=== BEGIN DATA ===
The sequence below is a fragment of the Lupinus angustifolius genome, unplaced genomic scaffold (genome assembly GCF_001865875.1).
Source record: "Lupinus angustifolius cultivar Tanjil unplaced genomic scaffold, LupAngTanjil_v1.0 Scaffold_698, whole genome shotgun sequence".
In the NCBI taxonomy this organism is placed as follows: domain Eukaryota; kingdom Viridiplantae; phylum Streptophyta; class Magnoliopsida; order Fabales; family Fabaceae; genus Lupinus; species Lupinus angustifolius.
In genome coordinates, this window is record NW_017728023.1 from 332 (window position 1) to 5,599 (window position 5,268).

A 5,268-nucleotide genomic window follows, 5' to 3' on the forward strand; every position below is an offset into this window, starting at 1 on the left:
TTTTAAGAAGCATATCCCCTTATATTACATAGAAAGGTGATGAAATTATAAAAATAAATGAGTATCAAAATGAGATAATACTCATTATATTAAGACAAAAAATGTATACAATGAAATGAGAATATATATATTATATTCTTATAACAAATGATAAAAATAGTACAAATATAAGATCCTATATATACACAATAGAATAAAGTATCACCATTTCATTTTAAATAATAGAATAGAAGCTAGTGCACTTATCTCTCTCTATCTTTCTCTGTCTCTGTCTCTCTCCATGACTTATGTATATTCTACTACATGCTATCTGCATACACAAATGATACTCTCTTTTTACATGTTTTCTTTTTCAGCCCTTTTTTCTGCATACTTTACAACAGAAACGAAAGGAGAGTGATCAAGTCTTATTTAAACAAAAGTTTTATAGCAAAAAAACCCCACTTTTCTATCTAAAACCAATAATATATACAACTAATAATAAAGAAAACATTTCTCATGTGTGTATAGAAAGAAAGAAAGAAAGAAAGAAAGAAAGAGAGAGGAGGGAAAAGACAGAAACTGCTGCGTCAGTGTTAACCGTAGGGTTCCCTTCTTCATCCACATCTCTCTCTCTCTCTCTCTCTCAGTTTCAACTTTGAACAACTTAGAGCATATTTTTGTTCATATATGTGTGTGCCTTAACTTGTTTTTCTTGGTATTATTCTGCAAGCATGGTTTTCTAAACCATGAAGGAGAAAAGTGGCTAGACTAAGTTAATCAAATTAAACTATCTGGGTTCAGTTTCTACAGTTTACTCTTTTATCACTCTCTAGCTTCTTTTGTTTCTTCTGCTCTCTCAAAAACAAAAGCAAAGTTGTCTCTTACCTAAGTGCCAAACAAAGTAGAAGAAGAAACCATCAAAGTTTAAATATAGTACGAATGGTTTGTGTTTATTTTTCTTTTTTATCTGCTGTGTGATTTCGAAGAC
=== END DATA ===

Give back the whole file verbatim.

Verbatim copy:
The sequence below is a fragment of the Lupinus angustifolius genome, unplaced genomic scaffold (genome assembly GCF_001865875.1).
Source record: "Lupinus angustifolius cultivar Tanjil unplaced genomic scaffold, LupAngTanjil_v1.0 Scaffold_698, whole genome shotgun sequence".
In the NCBI taxonomy this organism is placed as follows: domain Eukaryota; kingdom Viridiplantae; phylum Streptophyta; class Magnoliopsida; order Fabales; family Fabaceae; genus Lupinus; species Lupinus angustifolius.
In genome coordinates, this window is record NW_017728023.1 from 332 (window position 1) to 5,599 (window position 5,268).

A 5,268-nucleotide genomic window follows, 5' to 3' on the forward strand; every position below is an offset into this window, starting at 1 on the left:
TTTTAAGAAGCATATCCCCTTATATTACATAGAAAGGTGATGAAATTATAAAAATAAATGAGTATCAAAATGAGATAATACTCATTATATTAAGACAAAAAATGTATACAATGAAATGAGAATATATATATTATATTCTTATAACAAATGATAAAAATAGTACAAATATAAGATCCTATATATACACAATAGAATAAAGTATCACCATTTCATTTTAAATAATAGAATAGAAGCTAGTGCACTTATCTCTCTCTATCTTTCTCTGTCTCTGTCTCTCTCCATGACTTATGTATATTCTACTACATGCTATCTGCATACACAAATGATACTCTCTTTTTACATGTTTTCTTTTTCAGCCCTTTTTTCTGCATACTTTACAACAGAAACGAAAGGAGAGTGATCAAGTCTTATTTAAACAAAAGTTTTATAGCAAAAAAACCCCACTTTTCTATCTAAAACCAATAATATATACAACTAATAATAAAGAAAACATTTCTCATGTGTGTATAGAAAGAAAGAAAGAAAGAAAGAAAGAAAGAGAGAGGAGGGAAAAGACAGAAACTGCTGCGTCAGTGTTAACCGTAGGGTTCCCTTCTTCATCCACATCTCTCTCTCTCTCTCTCTCTCAGTTTCAACTTTGAACAACTTAGAGCATATTTTTGTTCATATATGTGTGTGCCTTAACTTGTTTTTCTTGGTATTATTCTGCAAGCATGGTTTTCTAAACCATGAAGGAGAAAAGTGGCTAGACTAAGTTAATCAAATTAAACTATCTGGGTTCAGTTTCTACAGTTTACTCTTTTATCACTCTCTAGCTTCTTTTGTTTCTTCTGCTCTCTCAAAAACAAAAGCAAAGTTGTCTCTTACCTAAGTGCCAAACAAAGTAGAAGAAGAAACCATCAAAGTTTAAATATAGTACGAATGGTTTGTGTTTATTTTTCTTTTTTATCTGCTGTGTGATTTCGAAGAC